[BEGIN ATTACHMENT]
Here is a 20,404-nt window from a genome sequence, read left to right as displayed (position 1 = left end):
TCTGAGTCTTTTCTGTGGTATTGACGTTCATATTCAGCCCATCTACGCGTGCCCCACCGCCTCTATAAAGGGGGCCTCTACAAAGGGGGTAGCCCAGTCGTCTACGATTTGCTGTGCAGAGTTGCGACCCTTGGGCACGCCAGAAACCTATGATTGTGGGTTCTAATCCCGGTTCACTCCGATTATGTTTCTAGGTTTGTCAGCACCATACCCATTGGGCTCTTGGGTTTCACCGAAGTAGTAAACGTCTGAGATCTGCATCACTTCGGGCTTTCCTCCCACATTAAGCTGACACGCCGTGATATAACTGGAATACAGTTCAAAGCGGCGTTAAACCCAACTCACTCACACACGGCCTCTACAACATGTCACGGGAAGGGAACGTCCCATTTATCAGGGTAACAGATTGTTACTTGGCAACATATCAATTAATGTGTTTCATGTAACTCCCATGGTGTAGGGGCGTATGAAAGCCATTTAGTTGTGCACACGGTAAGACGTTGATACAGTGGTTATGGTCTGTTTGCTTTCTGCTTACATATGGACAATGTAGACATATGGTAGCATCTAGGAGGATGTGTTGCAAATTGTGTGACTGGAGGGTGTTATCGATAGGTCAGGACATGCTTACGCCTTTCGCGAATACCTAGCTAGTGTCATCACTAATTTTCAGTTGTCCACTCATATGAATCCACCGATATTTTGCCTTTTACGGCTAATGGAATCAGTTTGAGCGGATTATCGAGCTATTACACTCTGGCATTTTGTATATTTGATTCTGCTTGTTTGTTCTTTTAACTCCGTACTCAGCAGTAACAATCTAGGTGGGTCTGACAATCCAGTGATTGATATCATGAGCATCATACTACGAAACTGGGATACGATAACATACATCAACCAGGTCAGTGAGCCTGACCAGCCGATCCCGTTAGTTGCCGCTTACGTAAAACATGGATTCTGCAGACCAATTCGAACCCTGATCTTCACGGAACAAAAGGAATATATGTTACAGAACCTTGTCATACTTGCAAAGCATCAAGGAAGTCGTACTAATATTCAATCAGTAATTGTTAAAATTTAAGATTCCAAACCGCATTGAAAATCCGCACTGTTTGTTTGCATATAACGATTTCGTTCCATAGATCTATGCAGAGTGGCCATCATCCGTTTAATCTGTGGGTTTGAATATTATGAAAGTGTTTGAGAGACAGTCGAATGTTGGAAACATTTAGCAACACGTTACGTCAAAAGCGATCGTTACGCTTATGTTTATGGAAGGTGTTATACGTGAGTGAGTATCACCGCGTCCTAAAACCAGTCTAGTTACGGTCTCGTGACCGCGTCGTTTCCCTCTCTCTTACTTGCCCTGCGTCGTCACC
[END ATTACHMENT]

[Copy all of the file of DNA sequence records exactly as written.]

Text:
Here is a 20,404-nt window from a genome sequence, read left to right as displayed (position 1 = left end):
TCTGAGTCTTTTCTGTGGTATTGACGTTCATATTCAGCCCATCTACGCGTGCCCCACCGCCTCTATAAAGGGGGCCTCTACAAAGGGGGTAGCCCAGTCGTCTACGATTTGCTGTGCAGAGTTGCGACCCTTGGGCACGCCAGAAACCTATGATTGTGGGTTCTAATCCCGGTTCACTCCGATTATGTTTCTAGGTTTGTCAGCACCATACCCATTGGGCTCTTGGGTTTCACCGAAGTAGTAAACGTCTGAGATCTGCATCACTTCGGGCTTTCCTCCCACATTAAGCTGACACGCCGTGATATAACTGGAATACAGTTCAAAGCGGCGTTAAACCCAACTCACTCACACACGGCCTCTACAACATGTCACGGGAAGGGAACGTCCCATTTATCAGGGTAACAGATTGTTACTTGGCAACATATCAATTAATGTGTTTCATGTAACTCCCATGGTGTAGGGGCGTATGAAAGCCATTTAGTTGTGCACACGGTAAGACGTTGATACAGTGGTTATGGTCTGTTTGCTTTCTGCTTACATATGGACAATGTAGACATATGGTAGCATCTAGGAGGATGTGTTGCAAATTGTGTGACTGGAGGGTGTTATCGATAGGTCAGGACATGCTTACGCCTTTCGCGAATACCTAGCTAGTGTCATCACTAATTTTCAGTTGTCCACTCATATGAATCCACCGATATTTTGCCTTTTACGGCTAATGGAATCAGTTTGAGCGGATTATCGAGCTATTACACTCTGGCATTTTGTATATTTGATTCTGCTTGTTTGTTCTTTTAACTCCGTACTCAGCAGTAACAATCTAGGTGGGTCTGACAATCCAGTGATTGATATCATGAGCATCATACTACGAAACTGGGATACGATAACATACATCAACCAGGTCAGTGAGCCTGACCAGCCGATCCCGTTAGTTGCCGCTTACGTAAAACATGGATTCTGCAGACCAATTCGAACCCTGATCTTCACGGAACAAAAGGAATATATGTTACAGAACCTTGTCATACTTGCAAAGCATCAAGGAAGTCGTACTAATATTCAATCAGTAATTGTTAAAATTTAAGATTCCAAACCGCATTGAAAATCCGCACTGTTTGTTTGCATATAACGATTTCGTTCCATAGATCTATGCAGAGTGGCCATCATCCGTTTAATCTGTGGGTTTGAATATTATGAAAGTGTTTGAGAGACAGTCGAATGTTGGAAACATTTAGCAACACGTTACGTCAAAAGCGATCGTTACGCTTATGTTTATGGAAGGTGTTATACGTGAGTGAGTATCACCGCGTCCTAAAACCAGTCTAGTTACGGTCTCGTGACCGCGTCGTTTCCCTCTCTCTTACTTGCCCTGCGTCGTCACC